‘I think social media is disastrous’
A philosophy and political theory professor with a forthcoming book on the surveillance state warns that students should stay off social media because they regularly make mistakes using it.
“Social media is disastrous,” the professor added in an email to The College Fix.
Professor Firmin DeBrabander with the Maryland Institute College of Art is the author of a soon-to-be released book on privacy and democracy titled “Life After Privacy: Reclaiming Democracy In A Surveillance Society,” which comes out in September.
DeBrabander’s book warns about data harvesting by “some of the largest corporations on earth” and “some of the largest governments.”
He said that despite the threats posed by “a massive onslaught of surveillance,” the biggest catalysts of this surveillance are those being surveilled — consumers.
It is a common problem that DeBrabander said he sees with students.
“I am constantly amazed at how nonchalant students are when they share about their personal lives on social media,” DeBrabander said via email to The College Fix. He said that students “seem all too willing to expose otherwise unflattering details or stories.”
Even though students are regularly warned throughout their school years to be careful about what they post on social media, the message does not seem to get across:
High school students are told that universities they apply to are watching their social media feeds, for telling (or disqualifying) markers. College students are told the same about prospective employers, whom they will solicit when they graduate. Neither group seems to get the message. They are both far too careless about the salacious or embarrassing details they share on social media.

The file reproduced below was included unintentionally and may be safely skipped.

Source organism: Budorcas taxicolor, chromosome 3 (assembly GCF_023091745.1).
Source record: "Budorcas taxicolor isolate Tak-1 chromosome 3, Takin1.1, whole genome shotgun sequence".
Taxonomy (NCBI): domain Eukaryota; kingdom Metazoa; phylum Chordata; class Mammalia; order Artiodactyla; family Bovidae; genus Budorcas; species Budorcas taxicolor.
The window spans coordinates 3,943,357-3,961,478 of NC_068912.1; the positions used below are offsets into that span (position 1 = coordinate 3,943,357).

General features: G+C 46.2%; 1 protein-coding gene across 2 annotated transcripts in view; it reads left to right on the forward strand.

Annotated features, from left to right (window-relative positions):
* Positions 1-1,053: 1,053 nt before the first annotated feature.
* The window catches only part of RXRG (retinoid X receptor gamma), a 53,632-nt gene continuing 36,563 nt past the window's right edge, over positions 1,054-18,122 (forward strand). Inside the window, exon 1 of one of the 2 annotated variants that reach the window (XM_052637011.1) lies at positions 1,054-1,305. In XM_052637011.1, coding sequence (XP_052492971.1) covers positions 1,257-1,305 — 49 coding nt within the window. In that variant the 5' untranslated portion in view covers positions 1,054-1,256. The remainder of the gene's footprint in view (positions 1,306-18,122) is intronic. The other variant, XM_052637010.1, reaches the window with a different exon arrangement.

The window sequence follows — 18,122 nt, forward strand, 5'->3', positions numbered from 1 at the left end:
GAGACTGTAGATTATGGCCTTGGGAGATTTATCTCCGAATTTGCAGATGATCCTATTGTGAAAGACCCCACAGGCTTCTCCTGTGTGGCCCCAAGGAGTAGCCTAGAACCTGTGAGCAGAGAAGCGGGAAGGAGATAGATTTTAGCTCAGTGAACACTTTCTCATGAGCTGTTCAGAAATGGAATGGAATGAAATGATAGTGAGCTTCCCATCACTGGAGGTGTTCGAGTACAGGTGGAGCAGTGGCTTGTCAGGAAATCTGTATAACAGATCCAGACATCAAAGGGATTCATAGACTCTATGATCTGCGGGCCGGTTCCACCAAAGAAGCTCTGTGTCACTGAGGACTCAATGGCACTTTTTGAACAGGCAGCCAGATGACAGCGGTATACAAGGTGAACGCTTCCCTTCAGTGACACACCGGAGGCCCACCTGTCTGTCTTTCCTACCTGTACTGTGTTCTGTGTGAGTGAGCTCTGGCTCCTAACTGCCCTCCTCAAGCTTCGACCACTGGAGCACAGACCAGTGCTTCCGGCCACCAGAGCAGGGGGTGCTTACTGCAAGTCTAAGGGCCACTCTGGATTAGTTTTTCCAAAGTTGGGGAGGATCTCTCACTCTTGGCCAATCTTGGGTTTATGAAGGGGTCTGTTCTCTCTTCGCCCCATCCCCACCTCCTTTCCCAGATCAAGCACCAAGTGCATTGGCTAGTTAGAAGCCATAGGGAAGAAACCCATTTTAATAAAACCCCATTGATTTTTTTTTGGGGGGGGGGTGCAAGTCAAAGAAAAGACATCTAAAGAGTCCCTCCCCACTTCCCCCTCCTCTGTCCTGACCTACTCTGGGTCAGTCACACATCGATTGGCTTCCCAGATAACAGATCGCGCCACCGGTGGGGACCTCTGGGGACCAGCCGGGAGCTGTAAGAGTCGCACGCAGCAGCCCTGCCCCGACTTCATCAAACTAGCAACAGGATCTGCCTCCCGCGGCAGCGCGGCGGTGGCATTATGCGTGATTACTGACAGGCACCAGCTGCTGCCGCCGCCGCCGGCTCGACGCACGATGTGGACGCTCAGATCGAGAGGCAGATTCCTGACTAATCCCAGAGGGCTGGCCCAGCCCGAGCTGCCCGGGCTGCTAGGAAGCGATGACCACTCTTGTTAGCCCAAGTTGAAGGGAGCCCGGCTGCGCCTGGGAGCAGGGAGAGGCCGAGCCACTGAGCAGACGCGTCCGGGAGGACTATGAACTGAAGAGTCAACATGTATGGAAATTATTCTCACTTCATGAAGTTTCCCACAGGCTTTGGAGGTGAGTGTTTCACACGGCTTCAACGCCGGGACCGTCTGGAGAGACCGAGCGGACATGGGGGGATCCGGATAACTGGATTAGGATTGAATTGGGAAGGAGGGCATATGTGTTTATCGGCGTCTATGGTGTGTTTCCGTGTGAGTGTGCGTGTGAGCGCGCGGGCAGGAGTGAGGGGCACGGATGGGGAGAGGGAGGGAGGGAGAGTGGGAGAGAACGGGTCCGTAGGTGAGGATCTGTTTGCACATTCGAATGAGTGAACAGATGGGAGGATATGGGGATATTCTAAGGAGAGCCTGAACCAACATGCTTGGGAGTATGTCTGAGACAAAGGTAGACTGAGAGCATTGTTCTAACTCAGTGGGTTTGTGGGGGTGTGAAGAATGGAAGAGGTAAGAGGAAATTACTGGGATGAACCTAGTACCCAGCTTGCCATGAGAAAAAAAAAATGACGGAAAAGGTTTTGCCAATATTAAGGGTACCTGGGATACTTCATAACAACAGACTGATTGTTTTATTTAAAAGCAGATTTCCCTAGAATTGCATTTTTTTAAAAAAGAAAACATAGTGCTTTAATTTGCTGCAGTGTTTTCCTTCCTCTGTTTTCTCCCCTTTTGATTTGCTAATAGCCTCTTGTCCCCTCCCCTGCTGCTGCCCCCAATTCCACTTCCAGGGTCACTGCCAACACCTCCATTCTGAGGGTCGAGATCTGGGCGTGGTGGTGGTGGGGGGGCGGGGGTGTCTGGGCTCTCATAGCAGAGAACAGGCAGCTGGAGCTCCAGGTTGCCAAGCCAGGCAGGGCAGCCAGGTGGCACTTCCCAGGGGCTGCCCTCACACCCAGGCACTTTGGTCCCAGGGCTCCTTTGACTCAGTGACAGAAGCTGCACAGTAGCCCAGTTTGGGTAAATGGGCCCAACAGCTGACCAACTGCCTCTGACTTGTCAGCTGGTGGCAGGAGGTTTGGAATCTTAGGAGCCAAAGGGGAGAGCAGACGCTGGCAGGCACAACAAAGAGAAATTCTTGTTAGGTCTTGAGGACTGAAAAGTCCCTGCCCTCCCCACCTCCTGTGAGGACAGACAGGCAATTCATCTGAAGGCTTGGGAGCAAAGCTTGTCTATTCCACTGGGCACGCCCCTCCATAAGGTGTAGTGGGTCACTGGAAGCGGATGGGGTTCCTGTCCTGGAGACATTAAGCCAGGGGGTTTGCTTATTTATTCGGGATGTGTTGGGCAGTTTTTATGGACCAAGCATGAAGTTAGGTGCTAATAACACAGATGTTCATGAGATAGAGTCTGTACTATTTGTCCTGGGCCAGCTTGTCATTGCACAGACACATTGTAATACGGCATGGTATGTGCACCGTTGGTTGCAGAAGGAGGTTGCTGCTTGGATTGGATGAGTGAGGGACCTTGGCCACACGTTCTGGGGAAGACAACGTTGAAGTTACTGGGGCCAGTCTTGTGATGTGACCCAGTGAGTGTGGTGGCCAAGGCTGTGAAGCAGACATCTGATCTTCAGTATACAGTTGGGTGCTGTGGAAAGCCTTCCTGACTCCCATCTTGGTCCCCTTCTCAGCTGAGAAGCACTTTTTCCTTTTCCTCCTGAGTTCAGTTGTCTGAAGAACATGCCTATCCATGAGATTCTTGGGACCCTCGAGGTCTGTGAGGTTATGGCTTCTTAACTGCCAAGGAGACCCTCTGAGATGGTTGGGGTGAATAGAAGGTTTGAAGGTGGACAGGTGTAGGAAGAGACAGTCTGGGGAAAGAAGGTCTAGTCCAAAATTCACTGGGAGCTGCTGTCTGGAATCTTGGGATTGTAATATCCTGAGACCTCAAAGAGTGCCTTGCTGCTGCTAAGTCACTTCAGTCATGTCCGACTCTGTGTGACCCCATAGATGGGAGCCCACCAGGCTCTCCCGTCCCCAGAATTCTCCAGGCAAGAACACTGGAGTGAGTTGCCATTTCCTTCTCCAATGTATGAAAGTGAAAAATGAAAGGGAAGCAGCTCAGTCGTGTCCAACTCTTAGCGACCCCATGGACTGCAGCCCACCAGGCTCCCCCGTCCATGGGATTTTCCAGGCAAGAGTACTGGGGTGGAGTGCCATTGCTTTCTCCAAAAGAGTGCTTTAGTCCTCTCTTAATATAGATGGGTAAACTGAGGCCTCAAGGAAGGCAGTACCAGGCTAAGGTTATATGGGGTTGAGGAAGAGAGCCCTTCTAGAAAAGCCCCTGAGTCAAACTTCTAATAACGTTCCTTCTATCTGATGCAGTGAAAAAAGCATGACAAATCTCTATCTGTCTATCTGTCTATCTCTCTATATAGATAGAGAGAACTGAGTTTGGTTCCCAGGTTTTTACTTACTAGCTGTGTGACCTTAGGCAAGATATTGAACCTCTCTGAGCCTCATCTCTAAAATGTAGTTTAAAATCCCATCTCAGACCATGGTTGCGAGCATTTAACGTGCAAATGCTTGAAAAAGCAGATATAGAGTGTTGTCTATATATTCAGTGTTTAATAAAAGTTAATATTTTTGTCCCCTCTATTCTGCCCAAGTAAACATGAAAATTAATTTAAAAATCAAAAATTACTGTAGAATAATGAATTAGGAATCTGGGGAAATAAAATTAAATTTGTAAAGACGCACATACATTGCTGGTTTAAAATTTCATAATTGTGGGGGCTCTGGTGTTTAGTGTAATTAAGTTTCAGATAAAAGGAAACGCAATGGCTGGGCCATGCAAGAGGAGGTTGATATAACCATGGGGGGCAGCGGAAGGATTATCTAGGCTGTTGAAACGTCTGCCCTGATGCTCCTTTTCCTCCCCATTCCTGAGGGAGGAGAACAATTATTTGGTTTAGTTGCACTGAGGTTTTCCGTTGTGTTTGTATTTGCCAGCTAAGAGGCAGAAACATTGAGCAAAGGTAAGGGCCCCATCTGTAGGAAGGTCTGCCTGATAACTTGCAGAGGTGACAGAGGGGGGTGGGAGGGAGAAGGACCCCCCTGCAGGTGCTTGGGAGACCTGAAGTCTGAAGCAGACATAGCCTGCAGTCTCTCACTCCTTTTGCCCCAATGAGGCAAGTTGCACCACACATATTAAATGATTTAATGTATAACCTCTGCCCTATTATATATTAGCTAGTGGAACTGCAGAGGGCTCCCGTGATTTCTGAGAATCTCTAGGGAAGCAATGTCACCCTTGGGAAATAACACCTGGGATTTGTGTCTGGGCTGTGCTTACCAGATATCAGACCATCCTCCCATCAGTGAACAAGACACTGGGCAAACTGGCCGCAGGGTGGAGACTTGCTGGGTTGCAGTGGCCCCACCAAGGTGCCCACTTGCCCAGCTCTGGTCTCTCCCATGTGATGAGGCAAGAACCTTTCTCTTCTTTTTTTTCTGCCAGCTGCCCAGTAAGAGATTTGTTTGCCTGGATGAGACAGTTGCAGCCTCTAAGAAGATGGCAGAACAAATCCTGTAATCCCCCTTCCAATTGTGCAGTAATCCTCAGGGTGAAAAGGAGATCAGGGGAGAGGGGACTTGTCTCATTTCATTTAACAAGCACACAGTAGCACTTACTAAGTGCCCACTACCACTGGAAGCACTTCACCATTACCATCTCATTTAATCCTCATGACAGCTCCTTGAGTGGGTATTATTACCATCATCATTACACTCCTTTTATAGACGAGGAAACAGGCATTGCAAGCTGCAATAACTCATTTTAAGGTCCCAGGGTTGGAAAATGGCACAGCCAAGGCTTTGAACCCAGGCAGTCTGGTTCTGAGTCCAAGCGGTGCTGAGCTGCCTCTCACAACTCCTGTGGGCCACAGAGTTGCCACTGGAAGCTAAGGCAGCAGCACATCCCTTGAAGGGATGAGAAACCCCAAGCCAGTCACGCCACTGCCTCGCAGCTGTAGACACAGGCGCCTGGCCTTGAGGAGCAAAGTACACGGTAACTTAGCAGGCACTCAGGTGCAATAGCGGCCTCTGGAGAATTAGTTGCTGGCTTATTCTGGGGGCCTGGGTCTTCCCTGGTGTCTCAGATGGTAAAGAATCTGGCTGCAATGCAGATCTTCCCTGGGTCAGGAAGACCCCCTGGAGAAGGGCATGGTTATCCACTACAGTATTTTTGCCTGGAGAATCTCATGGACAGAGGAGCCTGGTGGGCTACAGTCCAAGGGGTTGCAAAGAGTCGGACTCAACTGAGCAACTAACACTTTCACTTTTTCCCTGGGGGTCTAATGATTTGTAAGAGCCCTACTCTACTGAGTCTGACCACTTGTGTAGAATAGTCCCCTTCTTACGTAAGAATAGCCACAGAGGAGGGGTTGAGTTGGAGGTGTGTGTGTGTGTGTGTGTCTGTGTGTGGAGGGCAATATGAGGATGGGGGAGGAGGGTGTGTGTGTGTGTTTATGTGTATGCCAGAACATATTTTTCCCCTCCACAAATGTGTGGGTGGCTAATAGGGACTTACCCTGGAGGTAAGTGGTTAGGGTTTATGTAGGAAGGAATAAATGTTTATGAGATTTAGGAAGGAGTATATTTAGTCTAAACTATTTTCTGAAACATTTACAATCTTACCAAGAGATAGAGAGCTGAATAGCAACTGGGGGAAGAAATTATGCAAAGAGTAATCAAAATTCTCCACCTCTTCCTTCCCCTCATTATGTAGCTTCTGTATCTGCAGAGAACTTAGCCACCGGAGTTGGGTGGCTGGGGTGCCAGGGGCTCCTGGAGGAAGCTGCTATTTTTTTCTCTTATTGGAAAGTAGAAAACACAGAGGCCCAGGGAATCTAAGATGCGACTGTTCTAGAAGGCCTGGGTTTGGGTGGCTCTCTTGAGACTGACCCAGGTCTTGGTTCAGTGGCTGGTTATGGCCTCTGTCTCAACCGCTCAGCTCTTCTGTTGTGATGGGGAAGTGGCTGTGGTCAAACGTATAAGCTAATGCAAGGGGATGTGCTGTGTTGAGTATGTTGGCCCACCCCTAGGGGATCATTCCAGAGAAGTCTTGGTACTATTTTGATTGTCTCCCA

DeBrabander’s recommendation? Just stay off social media:
From a purely social standpoint, I would recommend that students stay off of social media as much as possible—if they have posted inappropriate comments or not. I think social media is disastrous. It makes people anxious, spreads disinformation, and inspires people to speak rudely and roughly to one another; social media fails to capture the nuances of in person communication. It is a minefield.
He explained in his book one possible explanation for why students may share too much on social media — a false sense of security.
When people are online, they “forget or ignore that they are watched.” Because Americans can access Facebook, Twitter or Amazon from the comfort of our home, their digital activity “sustains the semblance of privacy,” DeBrabander wrote.
The ability to anonymously share information or views makes our identity seem “even more secure,” DeBrabander wrote.
In his book, DeBrabander warns that democracy and liberty are “unthinkable without privacy.” He said that citizens care “little about privacy.”
The coronavirus pandemic served as a test case of how people will act as the country moves towards an even more digital “economic and social life,” DeBrabander said.
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